Kazakhstan declares state of emergency as protests over fuel prices spread

MOSCOW – The President of Kazakhstan declared a two-week state of emergency in two regions of the Central Asian country early Wednesday morning after nationwide protests erupted against rising fuel prices.

In Almaty, the country’s largest city, police fired tear gas and stun grenades at thousands of people who had refused to disperse, as protesters set police cars on fire, according to news services.

The protests, which began on Sunday, represent a rare manifestation of dissent in Kazakhstan, an authoritarian, oil-rich Central Asian country.

“Dear compatriots, I urge you to exercise caution and not succumb to provocations from within and without, to the euphoria of gatherings and permissiveness,” President Kassym-Jomart said on Tuesday evening. Tokayev in a video address. “Calls to attack civilian and military offices are completely illegal. It is a crime that comes with a punishment.

The state of emergency includes a curfew from 11:00 p.m. to 7:00 a.m. movement restrictions, including entering and leaving the city of Almaty; and a ban on mass gatherings, according to a document posted on the president’s website. Public demonstrations without a permit are illegal.

Early Wednesday morning, the Russian Tass news agency reported that Tokayev was about to announce the resignation of the Kazakh government, but this claim could not be independently verified. Tokayev has no political opposition in Parliament.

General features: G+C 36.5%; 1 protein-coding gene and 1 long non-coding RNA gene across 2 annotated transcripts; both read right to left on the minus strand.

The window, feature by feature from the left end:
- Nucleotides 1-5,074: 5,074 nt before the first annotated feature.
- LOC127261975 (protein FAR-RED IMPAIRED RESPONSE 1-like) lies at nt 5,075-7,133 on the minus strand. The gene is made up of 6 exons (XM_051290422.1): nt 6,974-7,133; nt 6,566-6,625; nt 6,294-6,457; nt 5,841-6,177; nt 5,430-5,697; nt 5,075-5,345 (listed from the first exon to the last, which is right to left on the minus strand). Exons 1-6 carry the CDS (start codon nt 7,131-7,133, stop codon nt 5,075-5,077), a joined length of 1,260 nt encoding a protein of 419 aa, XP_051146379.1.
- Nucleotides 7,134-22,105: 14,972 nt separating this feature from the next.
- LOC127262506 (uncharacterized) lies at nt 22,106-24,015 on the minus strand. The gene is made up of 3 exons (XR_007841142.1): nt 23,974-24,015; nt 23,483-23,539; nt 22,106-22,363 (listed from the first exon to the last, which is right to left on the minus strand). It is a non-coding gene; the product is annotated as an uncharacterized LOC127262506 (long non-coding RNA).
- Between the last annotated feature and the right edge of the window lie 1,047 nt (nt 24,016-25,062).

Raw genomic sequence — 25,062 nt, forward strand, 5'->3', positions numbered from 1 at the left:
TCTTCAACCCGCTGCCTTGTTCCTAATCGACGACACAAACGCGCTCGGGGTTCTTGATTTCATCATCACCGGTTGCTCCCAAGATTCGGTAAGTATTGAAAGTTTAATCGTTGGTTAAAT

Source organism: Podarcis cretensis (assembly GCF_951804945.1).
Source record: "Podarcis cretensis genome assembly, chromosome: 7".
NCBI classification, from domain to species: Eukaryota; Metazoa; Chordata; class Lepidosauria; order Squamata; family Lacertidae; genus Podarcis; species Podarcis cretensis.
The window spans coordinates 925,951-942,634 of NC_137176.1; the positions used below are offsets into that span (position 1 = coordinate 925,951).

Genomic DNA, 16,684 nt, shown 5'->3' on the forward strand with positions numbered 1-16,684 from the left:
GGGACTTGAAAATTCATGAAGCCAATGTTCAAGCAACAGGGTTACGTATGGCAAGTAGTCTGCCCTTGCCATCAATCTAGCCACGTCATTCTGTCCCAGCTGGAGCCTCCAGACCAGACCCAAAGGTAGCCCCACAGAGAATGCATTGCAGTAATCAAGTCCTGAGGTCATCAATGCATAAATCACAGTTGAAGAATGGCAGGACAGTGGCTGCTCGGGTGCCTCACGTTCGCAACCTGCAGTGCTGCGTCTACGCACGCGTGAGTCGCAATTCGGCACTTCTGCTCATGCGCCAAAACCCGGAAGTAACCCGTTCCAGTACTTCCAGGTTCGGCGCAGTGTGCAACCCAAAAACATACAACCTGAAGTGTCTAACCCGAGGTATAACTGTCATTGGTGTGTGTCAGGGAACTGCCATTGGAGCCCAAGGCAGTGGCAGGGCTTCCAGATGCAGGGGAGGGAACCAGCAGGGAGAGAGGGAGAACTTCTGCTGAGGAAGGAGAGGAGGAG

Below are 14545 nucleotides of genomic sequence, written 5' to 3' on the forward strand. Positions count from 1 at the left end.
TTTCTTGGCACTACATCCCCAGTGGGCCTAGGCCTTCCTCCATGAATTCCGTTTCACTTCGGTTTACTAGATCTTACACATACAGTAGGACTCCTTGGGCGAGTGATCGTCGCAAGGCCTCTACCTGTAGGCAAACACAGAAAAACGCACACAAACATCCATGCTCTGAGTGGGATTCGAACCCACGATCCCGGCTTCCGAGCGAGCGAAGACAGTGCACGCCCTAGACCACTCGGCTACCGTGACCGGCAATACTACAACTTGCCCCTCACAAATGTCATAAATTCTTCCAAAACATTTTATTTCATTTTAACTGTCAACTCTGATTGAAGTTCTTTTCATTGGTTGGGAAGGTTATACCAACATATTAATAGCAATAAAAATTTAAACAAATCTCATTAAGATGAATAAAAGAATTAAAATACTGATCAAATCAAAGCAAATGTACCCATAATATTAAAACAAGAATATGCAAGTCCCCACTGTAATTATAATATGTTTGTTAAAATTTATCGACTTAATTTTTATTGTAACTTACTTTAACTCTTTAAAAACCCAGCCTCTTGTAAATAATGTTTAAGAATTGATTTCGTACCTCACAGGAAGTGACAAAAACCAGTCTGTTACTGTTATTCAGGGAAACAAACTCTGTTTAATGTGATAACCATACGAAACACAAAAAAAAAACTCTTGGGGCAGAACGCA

The state of emergency came after days of growing protests over rising prices for liquefied petroleum gas, or LPG, a low-carbon fuel that many Kazakhs use to power their cars. The government argued that the price caps were financially unsustainable and lifted them effective January 1. The shift to the free market has essentially doubled the cost of fuel overnight.

Protests began on Sunday in the southwestern oil town of Zhanozen, the same spot where 16 striking oil workers were killed in 2011 by police after demanding better working conditions. (Human rights experts estimate that the number of victims could be several times higher.)

In Aktau, the capital of the resource-rich Mangystau region, 16,000 people demonstrated on Tuesday, according to Russian news agency Interfax, while 10,000 gathered in Zhanozen.

In his speech, Tokayev said the government would cap the price of LPG again at 50 tenge ($ 0.11) per liter, less than half of the current market price. But he also said that no dissent would be tolerated, urging young people “not to spoil their way in life” and “not to poison the lives of those close to them”.

Mobile internet access was down and messaging apps including WhatsApp, Facebook and Telegram were blocked.

Kazakhstan is the largest landlocked country in the world, larger than all of Western Europe, with a population of around 19 million. Its gross domestic product per capita in 2020 was just over $ 9,000, according to the World Bank.

Tokayev, who became president in 2019, is widely seen as the hand-picked successor of Nursultan Nazarbayev, a former Communist Party boss who has ruled Kazakhstan since its independence from the Soviet Union. Nazarbayev, 81, still holds enormous power, bearing the title of “head of the nation” and chairing the country’s Security Council.

On Tuesday, it was evident that protesters had gone beyond fuel prices to demand Nazarbayev’s removal from public life. In Aktau, the demonstrators shouted “Old man out! “

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